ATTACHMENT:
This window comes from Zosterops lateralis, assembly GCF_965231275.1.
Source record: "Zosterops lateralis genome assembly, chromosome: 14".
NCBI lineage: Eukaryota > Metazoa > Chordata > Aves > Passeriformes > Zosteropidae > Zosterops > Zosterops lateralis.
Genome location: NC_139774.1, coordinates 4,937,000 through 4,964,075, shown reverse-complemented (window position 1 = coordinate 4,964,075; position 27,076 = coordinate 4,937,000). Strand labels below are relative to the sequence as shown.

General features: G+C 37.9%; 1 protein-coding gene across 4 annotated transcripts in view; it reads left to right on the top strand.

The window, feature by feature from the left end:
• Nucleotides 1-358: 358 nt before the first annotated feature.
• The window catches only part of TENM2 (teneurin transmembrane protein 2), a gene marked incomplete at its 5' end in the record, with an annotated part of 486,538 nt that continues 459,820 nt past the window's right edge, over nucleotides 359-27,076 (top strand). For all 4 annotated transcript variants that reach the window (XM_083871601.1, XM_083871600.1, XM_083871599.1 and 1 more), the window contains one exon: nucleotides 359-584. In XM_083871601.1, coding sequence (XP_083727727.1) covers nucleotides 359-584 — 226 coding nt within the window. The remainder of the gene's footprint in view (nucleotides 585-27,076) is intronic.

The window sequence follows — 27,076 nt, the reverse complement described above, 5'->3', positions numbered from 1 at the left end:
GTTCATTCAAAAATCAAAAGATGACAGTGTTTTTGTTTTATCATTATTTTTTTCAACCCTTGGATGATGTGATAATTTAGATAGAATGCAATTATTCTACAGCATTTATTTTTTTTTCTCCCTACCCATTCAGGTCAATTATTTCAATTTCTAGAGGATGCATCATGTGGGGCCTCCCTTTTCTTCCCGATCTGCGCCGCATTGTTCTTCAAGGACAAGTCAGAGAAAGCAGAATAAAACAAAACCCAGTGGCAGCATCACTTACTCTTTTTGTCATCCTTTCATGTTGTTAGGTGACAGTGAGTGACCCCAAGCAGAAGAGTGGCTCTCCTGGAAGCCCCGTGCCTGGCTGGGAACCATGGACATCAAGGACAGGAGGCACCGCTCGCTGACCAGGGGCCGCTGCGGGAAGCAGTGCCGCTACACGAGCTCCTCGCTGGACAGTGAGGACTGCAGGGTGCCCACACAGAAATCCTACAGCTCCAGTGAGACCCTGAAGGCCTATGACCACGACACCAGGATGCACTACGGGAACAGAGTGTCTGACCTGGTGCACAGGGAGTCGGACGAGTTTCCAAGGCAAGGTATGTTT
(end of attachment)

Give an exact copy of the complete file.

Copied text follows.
This window comes from Zosterops lateralis, assembly GCF_965231275.1.
Source record: "Zosterops lateralis genome assembly, chromosome: 14".
NCBI lineage: Eukaryota > Metazoa > Chordata > Aves > Passeriformes > Zosteropidae > Zosterops > Zosterops lateralis.
Genome location: NC_139774.1, coordinates 4,937,000 through 4,964,075, shown reverse-complemented (window position 1 = coordinate 4,964,075; position 27,076 = coordinate 4,937,000). Strand labels below are relative to the sequence as shown.

General features: G+C 37.9%; 1 protein-coding gene across 4 annotated transcripts in view; it reads left to right on the top strand.

The window, feature by feature from the left end:
• Nucleotides 1-358: 358 nt before the first annotated feature.
• The window catches only part of TENM2 (teneurin transmembrane protein 2), a gene marked incomplete at its 5' end in the record, with an annotated part of 486,538 nt that continues 459,820 nt past the window's right edge, over nucleotides 359-27,076 (top strand). For all 4 annotated transcript variants that reach the window (XM_083871601.1, XM_083871600.1, XM_083871599.1 and 1 more), the window contains one exon: nucleotides 359-584. In XM_083871601.1, coding sequence (XP_083727727.1) covers nucleotides 359-584 — 226 coding nt within the window. The remainder of the gene's footprint in view (nucleotides 585-27,076) is intronic.

The window sequence follows — 27,076 nt, the reverse complement described above, 5'->3', positions numbered from 1 at the left end:
GTTCATTCAAAAATCAAAAGATGACAGTGTTTTTGTTTTATCATTATTTTTTTCAACCCTTGGATGATGTGATAATTTAGATAGAATGCAATTATTCTACAGCATTTATTTTTTTTTCTCCCTACCCATTCAGGTCAATTATTTCAATTTCTAGAGGATGCATCATGTGGGGCCTCCCTTTTCTTCCCGATCTGCGCCGCATTGTTCTTCAAGGACAAGTCAGAGAAAGCAGAATAAAACAAAACCCAGTGGCAGCATCACTTACTCTTTTTGTCATCCTTTCATGTTGTTAGGTGACAGTGAGTGACCCCAAGCAGAAGAGTGGCTCTCCTGGAAGCCCCGTGCCTGGCTGGGAACCATGGACATCAAGGACAGGAGGCACCGCTCGCTGACCAGGGGCCGCTGCGGGAAGCAGTGCCGCTACACGAGCTCCTCGCTGGACAGTGAGGACTGCAGGGTGCCCACACAGAAATCCTACAGCTCCAGTGAGACCCTGAAGGCCTATGACCACGACACCAGGATGCACTACGGGAACAGAGTGTCTGACCTGGTGCACAGGGAGTCGGACGAGTTTCCAAGGCAAGGTATGTTT